Don't be complaining when you read how the kids prefer Starbucks to pubs.

Tandleman said...

I won't be. At least the bastards aren't bothering me. I'm too old to worry about the future of pubs really. There will still be plenty of the sort I like around - and that is actually pretty broad - by the time I turn up my toes.

There is only now for us oldies when you think about it.

Paul Bailey said...

Back in October I wrote two posts about micro-pubs. The first described a tour of some of Thanet’s finest micro-pubs, which included visits to the Yard of Ale and the Four Candles. Our party of 15 found pretty much the same as you and your friend did, Tandleman; namely good, mainly locally-brewed ale, pleasant surroundings and a friendly welcome.

The second post, which was about micropubs in general, attracted a lot of negative comments, in particular about micro’s being the haunt of white, middle-class and middle-aged men, whilst serving terrible beer to boot!

Talk about prejudice, but I see from some of the comments here that age has now been thrown into the mix, due to a lack of youngsters amongst the typical micro-pub clientele.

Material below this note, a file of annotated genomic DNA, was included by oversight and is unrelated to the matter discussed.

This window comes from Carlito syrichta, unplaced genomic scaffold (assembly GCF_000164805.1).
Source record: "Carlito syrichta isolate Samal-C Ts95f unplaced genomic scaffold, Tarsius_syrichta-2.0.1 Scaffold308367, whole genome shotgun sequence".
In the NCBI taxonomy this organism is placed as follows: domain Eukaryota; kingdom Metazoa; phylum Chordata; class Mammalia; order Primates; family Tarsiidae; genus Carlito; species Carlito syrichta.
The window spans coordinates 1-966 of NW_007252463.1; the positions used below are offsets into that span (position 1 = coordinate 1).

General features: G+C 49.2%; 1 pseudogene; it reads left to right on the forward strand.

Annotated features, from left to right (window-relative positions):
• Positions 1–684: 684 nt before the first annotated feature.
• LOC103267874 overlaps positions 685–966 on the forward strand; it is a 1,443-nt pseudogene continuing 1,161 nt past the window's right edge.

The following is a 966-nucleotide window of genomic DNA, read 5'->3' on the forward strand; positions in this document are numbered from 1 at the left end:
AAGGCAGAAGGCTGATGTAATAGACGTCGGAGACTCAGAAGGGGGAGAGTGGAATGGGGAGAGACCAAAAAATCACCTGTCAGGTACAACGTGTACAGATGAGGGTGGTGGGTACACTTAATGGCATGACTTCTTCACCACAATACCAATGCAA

“Yoof” prefers its own company, and I for one don’t blame young people for wanting to be where the action is. However, don’t criticise micro-pubs for not appealing to the younger generation, as they were never supposed to in the first place. Horses for courses, anyone?

http://baileysbeerblog.blogspot.co.uk/2014/10/down-to-margate.html

http://baileysbeerblog.blogspot.co.uk/2014/10/micro-pubs.html


Birkonian said...

What's the difference between a micro-pub and old fashioned small boozer? A lack of a proper cellar usually.

One has opened in Liscard, Wirral. I can promise you that it isn't middle class. In fact nothing in Liscard is middle class.

Martin, Cambridge said...

The Magazine on the seafront was pretty middle-class by my reckoning Birkonian - isn't that Liscard ?

I agree that the micros attract a wide spectrum of middle-aged society.